Jesús en casa de Anás by José de Madrazo Agudo (1803) via Wikipedia
From The Washington Post:
It started 15 years ago with plans to expand the Tower of David Museum. But the story took a strange turn when archaeologists started peeling away layers under the floor in an old abandoned building adjacent to the museum in Jerusalem’s Old City.
They knew it had been used as a prison when the Ottoman Turks and then the British ruled these parts. But, as they carefully dug down, they eventually uncovered something extraordinary: the suspected remains of the palace where one of the more famous scenes of the New Testament may have taken place — the trial of Jesus.Now, after years of excavation and a further delay caused by wars and a lack of funds, the archaeologists’ precious find is being shown to the public through tours organized by the museum.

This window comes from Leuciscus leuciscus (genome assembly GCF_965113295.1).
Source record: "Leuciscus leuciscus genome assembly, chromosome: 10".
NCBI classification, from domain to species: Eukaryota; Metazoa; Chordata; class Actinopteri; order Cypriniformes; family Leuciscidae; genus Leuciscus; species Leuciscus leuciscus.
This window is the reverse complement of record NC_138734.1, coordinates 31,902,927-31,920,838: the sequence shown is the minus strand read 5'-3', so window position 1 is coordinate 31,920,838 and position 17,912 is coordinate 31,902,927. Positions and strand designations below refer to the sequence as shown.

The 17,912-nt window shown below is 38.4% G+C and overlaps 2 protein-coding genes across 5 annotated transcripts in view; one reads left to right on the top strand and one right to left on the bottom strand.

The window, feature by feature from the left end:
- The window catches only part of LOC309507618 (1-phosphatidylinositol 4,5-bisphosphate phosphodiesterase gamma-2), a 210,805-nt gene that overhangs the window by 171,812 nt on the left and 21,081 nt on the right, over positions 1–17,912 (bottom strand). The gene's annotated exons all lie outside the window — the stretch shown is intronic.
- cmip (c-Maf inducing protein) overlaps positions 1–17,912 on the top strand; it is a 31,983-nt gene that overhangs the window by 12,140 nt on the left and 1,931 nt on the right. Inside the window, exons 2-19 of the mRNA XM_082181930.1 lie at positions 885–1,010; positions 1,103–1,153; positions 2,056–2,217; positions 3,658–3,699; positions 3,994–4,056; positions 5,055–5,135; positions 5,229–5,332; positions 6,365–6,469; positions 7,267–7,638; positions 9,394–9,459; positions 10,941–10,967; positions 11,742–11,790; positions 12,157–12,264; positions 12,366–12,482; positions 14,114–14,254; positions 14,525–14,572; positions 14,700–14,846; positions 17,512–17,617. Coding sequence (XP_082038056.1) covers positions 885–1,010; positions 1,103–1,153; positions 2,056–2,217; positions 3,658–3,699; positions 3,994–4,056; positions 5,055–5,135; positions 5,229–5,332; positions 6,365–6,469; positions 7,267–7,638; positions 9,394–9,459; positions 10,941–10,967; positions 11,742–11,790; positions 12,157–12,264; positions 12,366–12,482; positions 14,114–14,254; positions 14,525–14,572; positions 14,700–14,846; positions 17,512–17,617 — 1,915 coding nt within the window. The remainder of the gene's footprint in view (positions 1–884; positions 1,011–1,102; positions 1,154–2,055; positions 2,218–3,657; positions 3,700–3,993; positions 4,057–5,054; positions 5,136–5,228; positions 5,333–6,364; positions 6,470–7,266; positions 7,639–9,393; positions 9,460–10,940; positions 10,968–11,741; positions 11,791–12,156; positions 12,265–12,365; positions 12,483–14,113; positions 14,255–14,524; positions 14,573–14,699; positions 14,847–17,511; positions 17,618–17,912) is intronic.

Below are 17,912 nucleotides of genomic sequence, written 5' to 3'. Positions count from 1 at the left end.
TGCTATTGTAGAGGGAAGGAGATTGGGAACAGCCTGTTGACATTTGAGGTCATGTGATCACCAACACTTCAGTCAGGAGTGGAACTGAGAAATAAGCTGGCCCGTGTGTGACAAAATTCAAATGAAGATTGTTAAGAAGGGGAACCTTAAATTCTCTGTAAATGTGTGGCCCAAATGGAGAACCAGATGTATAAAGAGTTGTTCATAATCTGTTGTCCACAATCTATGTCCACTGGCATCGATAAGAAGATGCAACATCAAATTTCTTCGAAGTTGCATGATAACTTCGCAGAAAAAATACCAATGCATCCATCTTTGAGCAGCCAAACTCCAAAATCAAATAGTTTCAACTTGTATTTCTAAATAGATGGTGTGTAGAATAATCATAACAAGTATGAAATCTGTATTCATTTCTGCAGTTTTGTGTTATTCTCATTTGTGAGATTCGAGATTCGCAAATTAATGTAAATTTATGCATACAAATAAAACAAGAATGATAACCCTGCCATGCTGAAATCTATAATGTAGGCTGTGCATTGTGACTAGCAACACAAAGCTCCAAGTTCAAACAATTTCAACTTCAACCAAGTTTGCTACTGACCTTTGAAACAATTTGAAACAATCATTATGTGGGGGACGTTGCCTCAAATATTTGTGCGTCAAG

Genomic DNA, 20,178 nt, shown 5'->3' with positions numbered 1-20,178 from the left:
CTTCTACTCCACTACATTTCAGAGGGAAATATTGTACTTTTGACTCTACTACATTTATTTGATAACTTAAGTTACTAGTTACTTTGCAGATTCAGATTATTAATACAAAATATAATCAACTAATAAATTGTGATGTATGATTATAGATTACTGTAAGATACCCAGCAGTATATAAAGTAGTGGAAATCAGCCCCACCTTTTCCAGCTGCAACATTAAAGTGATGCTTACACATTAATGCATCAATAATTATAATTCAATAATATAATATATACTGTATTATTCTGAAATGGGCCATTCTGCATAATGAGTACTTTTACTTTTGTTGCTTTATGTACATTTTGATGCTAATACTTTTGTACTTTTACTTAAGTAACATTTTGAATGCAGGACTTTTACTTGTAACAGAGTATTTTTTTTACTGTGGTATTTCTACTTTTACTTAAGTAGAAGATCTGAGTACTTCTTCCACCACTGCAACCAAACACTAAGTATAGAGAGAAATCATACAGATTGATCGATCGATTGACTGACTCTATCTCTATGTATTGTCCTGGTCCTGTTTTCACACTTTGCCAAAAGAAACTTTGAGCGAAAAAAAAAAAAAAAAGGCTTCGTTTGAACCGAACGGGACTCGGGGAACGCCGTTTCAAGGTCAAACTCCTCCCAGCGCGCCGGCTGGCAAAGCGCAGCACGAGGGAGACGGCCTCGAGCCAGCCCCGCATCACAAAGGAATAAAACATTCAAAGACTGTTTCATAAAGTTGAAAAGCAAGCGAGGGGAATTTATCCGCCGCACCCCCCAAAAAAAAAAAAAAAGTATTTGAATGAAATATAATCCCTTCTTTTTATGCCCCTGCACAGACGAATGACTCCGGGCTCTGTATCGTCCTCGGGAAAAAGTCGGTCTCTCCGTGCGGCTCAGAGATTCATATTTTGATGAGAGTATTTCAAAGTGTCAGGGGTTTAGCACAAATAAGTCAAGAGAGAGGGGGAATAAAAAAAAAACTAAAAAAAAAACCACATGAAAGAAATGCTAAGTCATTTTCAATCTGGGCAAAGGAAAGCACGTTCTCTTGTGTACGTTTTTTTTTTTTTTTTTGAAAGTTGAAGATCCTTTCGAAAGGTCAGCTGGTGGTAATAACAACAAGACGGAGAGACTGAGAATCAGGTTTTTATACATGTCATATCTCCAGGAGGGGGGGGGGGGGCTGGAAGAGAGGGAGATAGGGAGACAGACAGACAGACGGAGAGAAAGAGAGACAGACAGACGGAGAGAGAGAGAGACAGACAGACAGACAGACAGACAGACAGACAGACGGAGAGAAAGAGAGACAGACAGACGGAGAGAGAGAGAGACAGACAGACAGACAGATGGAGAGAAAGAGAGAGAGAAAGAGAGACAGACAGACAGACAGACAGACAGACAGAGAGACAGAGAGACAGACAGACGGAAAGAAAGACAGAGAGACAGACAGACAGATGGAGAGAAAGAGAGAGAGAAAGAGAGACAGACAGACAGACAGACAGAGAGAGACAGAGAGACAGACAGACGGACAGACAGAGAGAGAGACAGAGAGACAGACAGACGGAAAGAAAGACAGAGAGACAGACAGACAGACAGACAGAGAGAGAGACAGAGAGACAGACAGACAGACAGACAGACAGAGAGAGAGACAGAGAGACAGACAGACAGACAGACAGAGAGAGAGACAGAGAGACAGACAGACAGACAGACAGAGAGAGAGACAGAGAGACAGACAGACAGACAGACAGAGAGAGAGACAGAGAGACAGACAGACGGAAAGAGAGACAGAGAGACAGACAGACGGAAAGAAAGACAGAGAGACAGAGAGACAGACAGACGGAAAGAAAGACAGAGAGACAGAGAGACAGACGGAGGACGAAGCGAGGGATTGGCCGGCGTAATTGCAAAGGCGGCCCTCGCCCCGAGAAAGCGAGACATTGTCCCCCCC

The prison “is a great part of the ancient puzzle of Jerusalem and shows the history of this city in a very unique and clear way,” said Amit Re’em, the Jerusalem district archaeologist, who headed the excavation team more than a decade ago.
For Re’em, the building has yielded a trove of thrilling discoveries from across the centuries — symbols etched into old jail walls by prisoners from the Jewish resistance fighting to create the state of Israel in the 1940s, fabric-dyeing basins from the era of the Crusades and the foundation walls and an underground sewage system that probably underpinned the sprawling palace built by Herod the Great, the eccentric king of Judea under the Roman empire.